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At least three of the most authoritative works on Pennsylvania civil procedure indicate that the types of class actions established under old F.R.C.P. 23(a) are equally a part of Pennsylvania law.*fn4 In addition, while the appellate courts in Pennsylvania have not had the occasion to treat the distinctions between the various types of class actions, the lower courts have frequently recognized Moore's labels and the concomitant procedural and substantive differences they entail.*fn5
It has been said that while "the term 'class suit' is used to describe at least three distinct types of representative suits . . . much apparent inconsistency results from the failure to recognize the differences between them."*fn6 I feel that the discussions of whether this is a proper case for the maintenance of a class action, which appear not only in the concurring and dissenting opinions of my brethren, but also in the briefs of both parties and the opinion of the court below, is required only if one fails to recognize the distinctions between the so-called "true, hybrid and spurious" class actions, and their bearing upon this appeal in light of its current posture.
The instant case clearly falls under the 23(a) (3)-type class action. "[T]he character of the right sought to be enforced [namely, payment under the Medical Payments provision of the policy after an arbitration award under the Uninsured Motorists provision] for
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. . . the class is . . . several . . .,"*fn7 and the object of the action is not any specific property of Allstate, such as assets in receivership or a particular parcel of real estate.*fn8 The right will derive from the existence of separate insurance contracts containing Medical Payment and Uninsured Motorists provisions, and the recoveries of the "class members" will neither be mutually dependent (as is typically the case in a 23(a) (1) or "true" class action), or mutually exclusive (as is sometimes the case under a 23(a) (2) or "hybrid" class action).*fn9 As the concurring opinion of Judge Jacobs indicates, this "spurious" type of class action requires asking whether there exists some "common question of law or fact" which supplies a sufficient community of interest that the advantages of joinder, for the parties and the court, outweigh its disadvantages.*fn10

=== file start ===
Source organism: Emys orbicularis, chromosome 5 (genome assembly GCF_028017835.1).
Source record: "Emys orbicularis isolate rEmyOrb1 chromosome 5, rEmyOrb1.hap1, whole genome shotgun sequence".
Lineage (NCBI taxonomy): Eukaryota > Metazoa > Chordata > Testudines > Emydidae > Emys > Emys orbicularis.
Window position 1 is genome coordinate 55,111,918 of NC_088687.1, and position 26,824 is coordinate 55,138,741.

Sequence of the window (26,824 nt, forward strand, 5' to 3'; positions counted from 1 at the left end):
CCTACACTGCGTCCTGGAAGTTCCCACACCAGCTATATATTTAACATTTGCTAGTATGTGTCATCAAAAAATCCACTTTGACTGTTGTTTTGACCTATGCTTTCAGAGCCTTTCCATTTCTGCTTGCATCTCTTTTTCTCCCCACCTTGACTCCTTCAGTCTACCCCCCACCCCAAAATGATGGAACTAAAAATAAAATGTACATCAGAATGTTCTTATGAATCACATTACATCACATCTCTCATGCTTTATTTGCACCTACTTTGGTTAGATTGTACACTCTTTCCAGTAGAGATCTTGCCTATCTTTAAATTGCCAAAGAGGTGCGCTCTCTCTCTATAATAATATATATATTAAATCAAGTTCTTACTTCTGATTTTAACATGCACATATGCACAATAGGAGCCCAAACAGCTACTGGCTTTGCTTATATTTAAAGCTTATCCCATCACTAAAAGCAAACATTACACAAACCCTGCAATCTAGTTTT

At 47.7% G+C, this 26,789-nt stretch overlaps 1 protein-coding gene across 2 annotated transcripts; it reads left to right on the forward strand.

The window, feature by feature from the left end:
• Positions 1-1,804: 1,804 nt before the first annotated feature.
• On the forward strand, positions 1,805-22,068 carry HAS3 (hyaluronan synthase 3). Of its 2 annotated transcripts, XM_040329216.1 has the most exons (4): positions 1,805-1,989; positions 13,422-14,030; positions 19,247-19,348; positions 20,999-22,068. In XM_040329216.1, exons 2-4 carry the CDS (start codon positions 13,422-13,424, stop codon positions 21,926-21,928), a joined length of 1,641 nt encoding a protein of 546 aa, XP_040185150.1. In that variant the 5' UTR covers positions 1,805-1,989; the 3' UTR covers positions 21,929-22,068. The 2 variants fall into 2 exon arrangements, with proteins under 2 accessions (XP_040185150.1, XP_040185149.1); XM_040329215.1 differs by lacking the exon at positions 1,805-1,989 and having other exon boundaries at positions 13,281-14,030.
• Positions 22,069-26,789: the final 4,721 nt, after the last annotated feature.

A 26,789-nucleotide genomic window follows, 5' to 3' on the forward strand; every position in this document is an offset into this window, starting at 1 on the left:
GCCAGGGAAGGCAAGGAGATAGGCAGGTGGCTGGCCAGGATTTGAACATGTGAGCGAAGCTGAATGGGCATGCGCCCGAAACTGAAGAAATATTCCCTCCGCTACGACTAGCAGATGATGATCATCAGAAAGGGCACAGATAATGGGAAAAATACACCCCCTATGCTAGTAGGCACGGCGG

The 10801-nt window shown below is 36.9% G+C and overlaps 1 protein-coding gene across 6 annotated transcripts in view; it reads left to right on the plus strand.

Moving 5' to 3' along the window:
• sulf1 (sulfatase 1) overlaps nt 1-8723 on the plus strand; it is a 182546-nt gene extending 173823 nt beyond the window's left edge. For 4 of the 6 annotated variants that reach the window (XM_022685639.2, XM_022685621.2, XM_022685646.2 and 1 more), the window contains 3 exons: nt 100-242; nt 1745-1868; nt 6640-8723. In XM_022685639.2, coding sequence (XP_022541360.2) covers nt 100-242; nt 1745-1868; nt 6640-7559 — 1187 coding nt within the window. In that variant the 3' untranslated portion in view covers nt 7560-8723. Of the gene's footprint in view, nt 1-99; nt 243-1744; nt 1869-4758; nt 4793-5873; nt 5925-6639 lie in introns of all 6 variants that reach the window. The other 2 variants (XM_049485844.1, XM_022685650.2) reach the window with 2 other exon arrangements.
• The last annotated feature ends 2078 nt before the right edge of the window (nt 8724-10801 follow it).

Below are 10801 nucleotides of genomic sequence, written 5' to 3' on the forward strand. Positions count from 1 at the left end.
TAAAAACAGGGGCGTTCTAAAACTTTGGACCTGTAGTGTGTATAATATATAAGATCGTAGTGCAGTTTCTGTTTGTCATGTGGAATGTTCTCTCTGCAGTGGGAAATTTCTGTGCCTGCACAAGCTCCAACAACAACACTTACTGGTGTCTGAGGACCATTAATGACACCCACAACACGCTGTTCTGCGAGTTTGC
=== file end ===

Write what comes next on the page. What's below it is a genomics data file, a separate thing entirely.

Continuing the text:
But, having identified the class action as a spurioustype class suit, the question remains regarding who is bound by the adjudication of the "common question of law or fact." While this question is apparently one of first impression before this Court, the overwhelming weight of authority is that in a spurious class action only those who intervene or are joined prior to judgment are bound by the determination of the "common question".*fn11 While the language of Pa. R.C.P. 2230
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relates only to class defendants who are not parties,*fn12 Pennsylvania authorities are consistent with the other authorities under former rule 23(a) (3) in holding that a potential "spurious" class member must "optin" prior to judgment, or the decision of the court will not be binding in any suit brought or defended by him. "In the case of a spurious class suit, the judgment of the court should be binding only upon the parties and those who have become parties by intervention. Since the claims asserted are separate or independent the action of the court affects only the claims of the parties before it and does not affect the claim of any person not a party."*fn13
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Thus construed, it becomes apparent that the spurious class action is little more than a permissive joinder device*fn14 or, as some courts have called it, "an invitation . . . to join the battle."*fn15 "The authorization of the spurious class action in Pennsylvania is, in a sense, a procedural duplication [of the permissive joinder rule] . . ."*fn16